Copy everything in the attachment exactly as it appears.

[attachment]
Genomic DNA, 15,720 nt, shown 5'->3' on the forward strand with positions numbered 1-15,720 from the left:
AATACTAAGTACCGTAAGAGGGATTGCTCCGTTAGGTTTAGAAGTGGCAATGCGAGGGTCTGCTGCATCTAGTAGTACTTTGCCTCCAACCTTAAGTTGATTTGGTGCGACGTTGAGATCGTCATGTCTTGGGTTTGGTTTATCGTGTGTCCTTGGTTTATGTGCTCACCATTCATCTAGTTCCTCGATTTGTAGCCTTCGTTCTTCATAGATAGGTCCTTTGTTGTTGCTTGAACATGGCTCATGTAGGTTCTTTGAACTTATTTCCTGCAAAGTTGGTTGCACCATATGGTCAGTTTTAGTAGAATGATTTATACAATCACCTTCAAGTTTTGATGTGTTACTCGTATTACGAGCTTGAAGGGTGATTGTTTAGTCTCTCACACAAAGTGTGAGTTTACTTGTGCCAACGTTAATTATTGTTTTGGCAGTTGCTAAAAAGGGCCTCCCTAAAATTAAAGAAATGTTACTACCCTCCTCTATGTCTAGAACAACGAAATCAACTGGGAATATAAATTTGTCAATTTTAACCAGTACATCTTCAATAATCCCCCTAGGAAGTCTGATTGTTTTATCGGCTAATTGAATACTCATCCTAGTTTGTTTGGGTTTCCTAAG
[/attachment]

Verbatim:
Genomic DNA, 15,720 nt, shown 5'->3' on the forward strand with positions numbered 1-15,720 from the left:
AATACTAAGTACCGTAAGAGGGATTGCTCCGTTAGGTTTAGAAGTGGCAATGCGAGGGTCTGCTGCATCTAGTAGTACTTTGCCTCCAACCTTAAGTTGATTTGGTGCGACGTTGAGATCGTCATGTCTTGGGTTTGGTTTATCGTGTGTCCTTGGTTTATGTGCTCACCATTCATCTAGTTCCTCGATTTGTAGCCTTCGTTCTTCATAGATAGGTCCTTTGTTGTTGCTTGAACATGGCTCATGTAGGTTCTTTGAACTTATTTCCTGCAAAGTTGGTTGCACCATATGGTCAGTTTTAGTAGAATGATTTATACAATCACCTTCAAGTTTTGATGTGTTACTCGTATTACGAGCTTGAAGGGTGATTGTTTAGTCTCTCACACAAAGTGTGAGTTTACTTGTGCCAACGTTAATTATTGTTTTGGCAGTTGCTAAAAAGGGCCTCCCTAAAATTAAAGAAATGTTACTACCCTCCTCTATGTCTAGAACAACGAAATCAACTGGGAATATAAATTTGTCAATTTTAACCAGTACATCTTCAATAATCCCCCTAGGAAGTCTGATTGTTTTATCGGCTAATTGAATACTCATCCTAGTTTGTTTGGGTTTCCTAAG